September 29: the churches are closing; let’s go to Friends fest

The ‘Friends’ fest in Kennington park  continues apace. It has now been two weeks (the last two weeks of summer) that  fenced-off acres of the park containing New York cabs, the Central Perk cafe and the endless purgatorial spools of old footage have littered the only green space around. When you turn the telly on now, you get a mugfull of Rachel’s so-called charming haircut or Phoebe’s so-called hilarious cookiness or Ross’s so-called endearing nerdiness and a delightful earful of the canned laughter, now the laughter of mostly dead people. It is the new/old ‘Big Bang Theory’. Friends has become home to whole swathes of the population. The old look fondly back to it and the young have set up house there, as if they had nowhere else to go. Mars and Murrie (M and Ms to you) have their own ‘world’ in central London where, presumably, you just wander around several floors of variedly packaged and presented bean-like chocolate comestibles.  It’s called Mars and Murrie because Mars bought out Murrie’s 20% stake in the business in 1948. Fun fact, right? No doubt one of the the highlights of the ‘world’. Oh, I have eaten a packet of said produce in my time but do I need to live in its world? Are we lacking homes? Places that make us feel warm and fuzzy inside? The pubs are closing; the churches are empty. Let’s make home in the outposts of American tat.

September 25: which me does robert remember?

As a schoolboy and a student I was pretty good at football and many people who knew me at that time may well think of that competence as my defining characteristic. A few years later I was less good at football. My friend Robert is having a birthday dinner tomorrow. On Robert’s invitation, I remember turning out for some journalist team in my late twenties or early thirties with Robert, no doubt, expecting me to reveal the full panoply of skills I had exhibited as a very young man. During that match I remember trying to take a corner and, exhausted as I was, being unable to hoist the cross into the box and receiving a broadside from the big centre-halves who had come up to put the ball into the back of the net. In a word, I was not as good as I had been. Which me does Robert remember today? On another occasion a few years ago I remember finding a photograph of some of my former schoolfriends on Friends Reunited thirty or more years on. I knew the names but this portrait of fat men in a Manchester pub bore absolutely no resemblance to the boys I had once known. Which version of Paul Hadfield or Michael Kenyon am I to store in the filing cabinet of my memory? Every time you re-meet someone after a period of absence you are watching for which version of  Paul Hadfield will turn up. The old you is partially eclipsed by the new you, but the partial blindness that a lifetime of looking at the sun has caused in us means that we continue seeing the old you, even though that person is now almost completely obscured.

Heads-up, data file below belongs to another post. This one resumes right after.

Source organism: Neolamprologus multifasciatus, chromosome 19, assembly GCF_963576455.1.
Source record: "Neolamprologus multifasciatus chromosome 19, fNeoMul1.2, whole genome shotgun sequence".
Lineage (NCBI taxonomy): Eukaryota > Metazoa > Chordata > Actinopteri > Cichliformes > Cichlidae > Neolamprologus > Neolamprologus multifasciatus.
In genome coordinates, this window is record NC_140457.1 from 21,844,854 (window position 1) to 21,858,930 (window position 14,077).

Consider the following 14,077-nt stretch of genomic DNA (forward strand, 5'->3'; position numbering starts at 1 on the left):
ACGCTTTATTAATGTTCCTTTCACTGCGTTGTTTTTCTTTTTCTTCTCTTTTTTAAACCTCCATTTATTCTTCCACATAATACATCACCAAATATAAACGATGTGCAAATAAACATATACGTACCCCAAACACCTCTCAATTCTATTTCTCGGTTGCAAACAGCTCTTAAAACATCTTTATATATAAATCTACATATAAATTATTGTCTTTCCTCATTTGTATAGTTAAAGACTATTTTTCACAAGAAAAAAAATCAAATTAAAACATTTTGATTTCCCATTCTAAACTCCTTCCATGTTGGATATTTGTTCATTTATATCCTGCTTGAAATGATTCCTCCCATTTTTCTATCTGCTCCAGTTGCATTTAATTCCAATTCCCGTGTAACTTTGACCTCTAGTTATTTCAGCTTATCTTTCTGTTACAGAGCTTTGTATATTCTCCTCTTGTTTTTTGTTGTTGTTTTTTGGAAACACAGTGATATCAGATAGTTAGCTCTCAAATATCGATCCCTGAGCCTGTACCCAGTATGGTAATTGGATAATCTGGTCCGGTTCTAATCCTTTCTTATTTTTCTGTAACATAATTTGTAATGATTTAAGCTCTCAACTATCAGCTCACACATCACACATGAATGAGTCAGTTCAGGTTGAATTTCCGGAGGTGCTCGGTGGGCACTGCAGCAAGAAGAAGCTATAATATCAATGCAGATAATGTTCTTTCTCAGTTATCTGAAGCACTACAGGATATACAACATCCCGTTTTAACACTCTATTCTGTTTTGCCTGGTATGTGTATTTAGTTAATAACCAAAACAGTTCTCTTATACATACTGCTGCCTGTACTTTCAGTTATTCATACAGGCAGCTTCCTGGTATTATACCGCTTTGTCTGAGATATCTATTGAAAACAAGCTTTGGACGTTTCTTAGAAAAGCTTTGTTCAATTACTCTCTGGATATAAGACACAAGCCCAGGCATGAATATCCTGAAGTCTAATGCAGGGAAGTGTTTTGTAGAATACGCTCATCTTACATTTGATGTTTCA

September 19: big luggage people

Thinking back after a long period of travel this summer it is mostly the issue of luggage that lingers. I try to travel light and am constantly amazed by the size of the luggage that sit next to mine in train compartments. My poor little knapsack is dwarfed by huge monoliths on wheels. And yet I am travelling for over three weeks in forest, mountain, lake, city and beach locations. What do they put in their bags that they should swell so? Let’s talk underwear. I wear a pair and take three. Socks. I wear a pair and take two. One pair of trousers and a pair of shorts. A couple of t-shirts and a long sleeved shirt. A small towel. Swimming trunks. Toiletries. A kindle. Very little else. What are big luggage people doing? An underwear a day and no washing on the hoof? Thick-tomed novels? Great vanity cases of face creams and manicure sets. Computers, of course. Life without screen is unenvisageable. Can you imagine this? No screen for over three weeks. No Boris Johnson. No mention of the word proroguing. When I got back it had taken over the word and everyone was pretending they had always prorogued. You come back to a new world. In short, it was a holiday.